veri-, ver-

(Latin: true, truth, real, truthfulness)

Lux veritas peritia populo nostro.
Light, truth, and skill for our people.

Motto of the Coastal Carolina Community College, Jacksonville, North Carolina, USA.

Quid est veritas?
What is truth?

This is an anagram that is said to come from an unknown medieval writer. Readers of the New Testament will recall that, when Christ was taken before Pilate as a criminal, He said, "To this end was I born, and for this cause came I into the world, that I should bear witness unto the truth. Every one that is of the truth heareth my voice."

When Pilate asked, "What is truth?" (Quid est veritas?) there is no indication that Christ replied; however, the medieval anagrammatist pointed out that, strangely enough, the question contained its own answer. A rearrangement of Quid est veritas gives us Est vir qui adest (It is the Man who is here); in other words, Christ Himself is the Truth (John 18:37-38).

Semper veritas.
Truth always.

Motto of Lake City Community College, Lake City, Florida, USA.

Ubicunque ars ostentatur, veritas abesse videatur.
Where ever art makes itself felt, truth seems to be wanting. (Ars est celare artem: Art consists in its concealment).
Unitas, veritas, caritas.
Unity, truth, charity.

Motto of the Union Theological Seminary, New York, New York, USA.

veracious (adjective), more veracious, most veracious
1. Relating to someone who is truthful and honest: Toby was known to be most veracious and gave an exact account of how the accident happened.
2. A reference to something which is accurate and precise; as, in an account or story: The veracious statement June told the judge was proven to be totally accurate.
3. Etymology: from Latin verus, "true" + -ous, "having, full of."
Characteristic of meaning what is stated.
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Referring to saying what is really meant.
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Descriptive of being truthful.
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veracity (s) (noun), veracities (pl)
1. The honesty or truthfulness of a person when expressing herself or himself: When Mr. Jones, the candidate for mayor of the town, was giving his speech, his veracity was questioned by many of the listeners.
2. Correctness or accuracy of the facts: When fictional stories or novels are written, veracity is certainly not one of the most important elements or aspects presented!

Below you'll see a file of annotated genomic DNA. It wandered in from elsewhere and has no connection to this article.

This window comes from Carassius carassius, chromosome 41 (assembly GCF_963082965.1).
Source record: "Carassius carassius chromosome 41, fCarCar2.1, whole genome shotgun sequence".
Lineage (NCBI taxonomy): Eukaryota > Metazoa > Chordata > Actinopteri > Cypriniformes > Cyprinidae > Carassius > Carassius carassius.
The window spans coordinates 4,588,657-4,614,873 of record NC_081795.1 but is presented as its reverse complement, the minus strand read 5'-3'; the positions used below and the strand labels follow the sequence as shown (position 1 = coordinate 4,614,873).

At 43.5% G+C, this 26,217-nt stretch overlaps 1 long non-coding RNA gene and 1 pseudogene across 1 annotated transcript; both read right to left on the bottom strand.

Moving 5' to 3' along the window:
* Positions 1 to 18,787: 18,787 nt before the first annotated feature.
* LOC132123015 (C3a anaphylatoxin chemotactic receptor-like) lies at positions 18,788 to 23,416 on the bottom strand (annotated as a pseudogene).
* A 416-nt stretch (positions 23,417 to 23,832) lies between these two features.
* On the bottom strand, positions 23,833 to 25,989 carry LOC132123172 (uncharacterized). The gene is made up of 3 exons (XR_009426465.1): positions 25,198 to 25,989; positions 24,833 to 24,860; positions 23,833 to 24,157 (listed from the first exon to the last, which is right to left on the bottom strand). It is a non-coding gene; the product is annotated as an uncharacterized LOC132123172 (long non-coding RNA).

3. Etymology: from Latin veracis, "truthful" from verus "true."
The conformity to the truth.
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verdict (s) (noun), verdicts (pl)
1. The decision of a jury in a civil or criminal case about an issue which has been submitted to their judgement: The members of the jury debated the evidence for several hours before finally reaching a verdict.
2. A decision or opinion pronounced or expressed about some matter or subject; a finding, a conclusion, or a judgement: The academic committee at the university reached a unanimous verdict about the admission of the new candidate for the doctoral program.
3. Etymology: from verdit,, the Anglo-Norman variant of Old French veirdit., "true statement, sworn testimony" which evolved from verdit, the Anglo-Norman variant of Old French veirdit., " a true saying" or "report".

This was a compound formed from veir "true" (a descendant of Latin verum, related to English very) and dit, "a saying, a speech"; which came from Latin dictionem, "a saying, an expression, a word".

veridical (adjective), more veridical, most veridical
1. A reference to telling the truth or being honest: The witness gave veridical testimony as to what really happened the night the teenager was shot on the street.
2. Characterized by something that corresponds with facts or to reality, and therefore is genuine or real: Jimmy had a veridical hallucination that his parents were injured in an auto accident which turned out to be true.
3. Etymology: from Latin veridicus; from verus, "true" + dicere, "to say".
1. The establishment of the truth or correctness of something by investigation or evidence.
2. The evidence that proves something true or correct.
3. In law, an affidavit swearing to the accuracy of a pleading.
The view that every meaningful proposition is capable of being shown to be true or false.